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SEVERAL CASES: Asylum seeking children go missing from council care

SEVERAL CASES: Asylum seeking children go missing from council care

A total of 22 unaccompanied asylum seeking children were detected at Teesport between January and October this year

Cleveland Police is investigating several cases where unaccompanied asylum seeking children have arrived at Teesport from overseas and then gone missing when placed into council care.

The force said there had been a “significant increase” in minors using the port to enter the UK.

The Local Democracy Reporting Service (LDRS) has learnt that police are investigating the recent disappearance of five children in this category, who had been placed in care by Redcar and Cleveland Council, raising fears that they may have been trafficked into the country and could also be potential victims of so-called modern slavery.

The ISU union, which represents Border Force staff operating at Teesport, said that most asylum seekers had travelled in shipping containers and other freight and “sadly from time to time this does include children”.

Between January and October this year 22 children were detected having arrived at Teesport on their own and attempted to claim asylum.

They are usually given temporary admission initially before their status and any potential asylum claim is determined.

As an indication of a rise in numbers this year, last December Redcar and Cleveland Council had 14 unaccompanied children in its care, a figure which had increased by 64% to 23 in July.

Sergeant Rachel Morgan, of Cleveland Police’s missing persons team, said: “In common with many UK forces with port points of entry we have encountered a significant increase in unaccompanied asylum-seeking people, including minors, arriving in our force area.

“Cleveland Police has dedicated officers in our recently established missing persons team whose remit is to work with partners – including the National Crime Agency, our own cyber crime team and local authorities – to investigate instances where new arrivals subsequently go missing.

“The team, alongside Redcar and Cleveland Borough Council, is currently investigating five unaccompanied asylum seekers who have gone missing.

“Where appropriate, for example if [we] uncover any trafficking or slavery link, we will escalate these cases to our complex exploitation team for further enquiries.

“We also regularly issue reminders to our communities to report any suspicions of modern day slavery or human trafficking so that we can protect these very vulnerable people, while making every effort to tackle any criminality involved by those facilitating their entry to our area.”

Councillor Alison Barnes, the deputy leader of Redcar and Cleveland Council and the cabinet member for children’s services, said those on the missing list had absconded from care placements during the night.

She said: “Some are trafficked and they come into Redcar and Cleveland and then disappear because they have been promised jobs and inducements to go down to London mainly.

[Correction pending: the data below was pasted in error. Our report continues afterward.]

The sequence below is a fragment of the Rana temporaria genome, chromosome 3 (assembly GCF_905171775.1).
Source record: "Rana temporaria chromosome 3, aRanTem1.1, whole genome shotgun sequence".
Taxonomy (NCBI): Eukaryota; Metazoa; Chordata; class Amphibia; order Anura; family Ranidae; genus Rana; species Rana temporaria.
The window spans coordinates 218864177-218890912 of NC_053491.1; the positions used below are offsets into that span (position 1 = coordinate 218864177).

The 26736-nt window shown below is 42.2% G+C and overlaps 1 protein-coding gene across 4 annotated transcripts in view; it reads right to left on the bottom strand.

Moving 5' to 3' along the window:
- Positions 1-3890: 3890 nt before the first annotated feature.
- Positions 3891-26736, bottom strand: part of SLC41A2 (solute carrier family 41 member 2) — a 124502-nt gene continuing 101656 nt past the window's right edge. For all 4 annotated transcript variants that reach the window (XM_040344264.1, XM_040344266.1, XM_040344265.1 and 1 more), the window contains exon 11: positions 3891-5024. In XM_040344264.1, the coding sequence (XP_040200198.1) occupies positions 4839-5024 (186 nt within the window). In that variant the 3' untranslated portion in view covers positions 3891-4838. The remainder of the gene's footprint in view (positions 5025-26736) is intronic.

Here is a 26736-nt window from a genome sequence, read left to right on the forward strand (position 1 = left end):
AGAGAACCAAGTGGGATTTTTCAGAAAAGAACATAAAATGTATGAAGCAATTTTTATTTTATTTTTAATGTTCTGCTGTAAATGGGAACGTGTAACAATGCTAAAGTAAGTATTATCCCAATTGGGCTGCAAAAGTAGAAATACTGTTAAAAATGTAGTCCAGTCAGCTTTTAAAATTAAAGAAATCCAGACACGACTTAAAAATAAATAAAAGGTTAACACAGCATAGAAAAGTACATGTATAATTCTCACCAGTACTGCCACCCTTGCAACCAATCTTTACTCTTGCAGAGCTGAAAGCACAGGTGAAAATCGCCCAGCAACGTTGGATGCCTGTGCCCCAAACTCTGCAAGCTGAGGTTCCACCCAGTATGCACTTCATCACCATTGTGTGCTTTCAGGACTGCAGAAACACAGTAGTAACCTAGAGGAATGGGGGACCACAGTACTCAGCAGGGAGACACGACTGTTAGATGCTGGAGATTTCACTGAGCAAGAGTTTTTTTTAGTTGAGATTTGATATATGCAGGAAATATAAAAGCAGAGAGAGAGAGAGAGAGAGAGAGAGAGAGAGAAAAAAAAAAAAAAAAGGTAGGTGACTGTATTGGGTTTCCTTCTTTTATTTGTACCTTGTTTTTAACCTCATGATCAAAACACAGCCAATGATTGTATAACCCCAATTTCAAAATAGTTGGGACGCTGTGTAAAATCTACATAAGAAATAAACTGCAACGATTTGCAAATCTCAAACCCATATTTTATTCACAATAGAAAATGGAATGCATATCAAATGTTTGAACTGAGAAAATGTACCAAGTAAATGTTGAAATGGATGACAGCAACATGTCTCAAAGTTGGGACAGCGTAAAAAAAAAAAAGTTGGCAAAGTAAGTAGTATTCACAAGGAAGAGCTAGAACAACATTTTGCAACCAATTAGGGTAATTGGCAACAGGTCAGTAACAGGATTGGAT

“It can be very difficult to find these children and even if we do find them and bring them back they disappear again.”

Cllr Barnes added: “The welfare of children is paramount and our highly committed social workers and officers take their duties to asylum seeking children and refugees extremely seriously.

“We work hard to ensure that unaccompanied children are well looked after and we have many examples of children arriving, settling and doing well.

“In terms of children going missing it is a small number and we work with other agencies to try and locate them and provide support.”

‘Upsurge in notifications’

A council report said Redcar and Cleveland was an “outlier” with regard to asylum-seeking children it cared for and supported due to the proximity of Teesport.

It said there had been an “upsurge” in national referral mechanism notifications from the relevant authorities submitted for children in the borough recognised as being trafficked for the purposes of exploitation.

The report said young people waiting for asylum claims to be processed and anxious about the result could engage in “more risk-taking behaviours”.

The local authority worked closely with Cleveland Police to try and locate children who went missing, but this was often without success, it said.

The situation faced by the council recently prompted a debate among members not only about the welfare of the children in question, but the extent to which the local authority is being funded to look after unaccompanied asylum seeking children.

Cllr Barnes said: “Sometimes the costs of their accommodation exceeds the grant funding available to us.”

She said the council was currently receiving £115 per child a day to care for unaccompanied asylum seeking children from allocated Home Office funding.

But it had missed out on higher level funding available to some other areas of £148 per child a day due to a calculation of the rate of unaccompanied asylum seeking children in the borough and a “cut off date” which was applied by the Home Office at the end of March.

Cllr Barnes revealed that council leader Mary Lanigan had asked Tees Valley Mayor Ben Houchen to make representations to the Home Office about the financial support available and the council’s position.

The council report said the local authority could be left vulnerable financially, particularly when it came to securing accommodation for older children.

It said: “There is an increasing risk in the [children and families] service having to use independent fostering agency placements that are out of area, or high cost supported accommodation.